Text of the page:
Development of cultivated meat, i.e. actual animal meat that’s grown in bioreactors from stem cells, has been gaining traction in recent years. That’s because it can provide a more sustainable and ethical alternative that doesn’t only mitigate animal slaughter, but also uses far less natural resources than traditional livestock farming. Notably, it also shows potential to sustain life in space.
Over the past year, the European Space Agency (ESA) has been exploring whether cultivated meat can be a viable food option in space, used as a protein source that can be produced in situ.
“The focus is to provide astronauts with nutritious food during long-term missions far from Earth, overcoming the typical two-year shelf-life of traditional packaged supplies,” explained ESA engineer Paolo Corradi. “Given the limited resources in space, growing fresh food in situ would be necessary to increase the resilience and self-sufficiency of a mission, and could also provide psychological support to the crew.”
To test the meat production alternative, ESA funded two independent research projects — one run by Germany’s space biotech startup Yuri and Reutlingen University; and the other conducted by a trio of UK companies, Kayser Space, Cellular Agriculture, and Campden BRI.
The two teams compared the nutritional value of cultivated meat to current protein sources studied in space, including plants and algae. They suggested different meat production methods and bioreactor technologies.
Their results, published on Monday, show that the technology is promising, even though it still requires significant research and work before space cultivated meat can reach astronauts’ palates.
To support this, ESA has proposed a roadmap outlining necessary technologies and knowledge gaps, such as understanding how cells adapt to altered gravity and radiation. It will also begin experiments at its facilities.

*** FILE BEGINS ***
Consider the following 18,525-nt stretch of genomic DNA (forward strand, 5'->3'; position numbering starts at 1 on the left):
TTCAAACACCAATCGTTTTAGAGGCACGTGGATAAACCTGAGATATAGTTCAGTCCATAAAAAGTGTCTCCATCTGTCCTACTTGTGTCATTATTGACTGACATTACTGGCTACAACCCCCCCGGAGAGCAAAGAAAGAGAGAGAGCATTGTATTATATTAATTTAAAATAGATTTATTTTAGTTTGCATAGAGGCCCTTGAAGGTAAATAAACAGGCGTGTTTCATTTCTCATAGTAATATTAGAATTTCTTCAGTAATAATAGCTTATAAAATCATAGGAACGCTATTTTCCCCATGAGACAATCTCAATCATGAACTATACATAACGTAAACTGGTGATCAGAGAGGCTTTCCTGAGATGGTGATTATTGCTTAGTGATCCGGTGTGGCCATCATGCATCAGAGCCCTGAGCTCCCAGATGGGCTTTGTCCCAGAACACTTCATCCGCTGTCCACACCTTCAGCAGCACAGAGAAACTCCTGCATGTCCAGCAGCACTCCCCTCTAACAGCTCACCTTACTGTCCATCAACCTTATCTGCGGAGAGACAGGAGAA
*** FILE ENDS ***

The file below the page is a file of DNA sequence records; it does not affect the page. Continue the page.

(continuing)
The space agency hopes that further development of cultivated meat will speed up its adoption on Earth as well. “The feeling is that we are at the beginning of a process that could transform the industry, making the conventional meat production model obsolete,” said Corradi.
“Developed countries have the historical opportunity to move away from farming and killing animals, being a very inefficient process to produce food, unsustainable for the planet, dangerous for our health, and raising more and more ethical concerns among the population,” he added.
To put this into perspective, research firm CE Delft estimates that cultivated meat could cause 92% less global warming and 93% less air pollution — while using 95% less land and 78% less water.
Europe already houses a significant number of startups working on the tech, including Meatable, 3D Bio-Tissues, and Uncommon. The Netherlands is the first (and only for now) country in the region to have approved lab-grown meat tastings, following the example of Singapore and the US.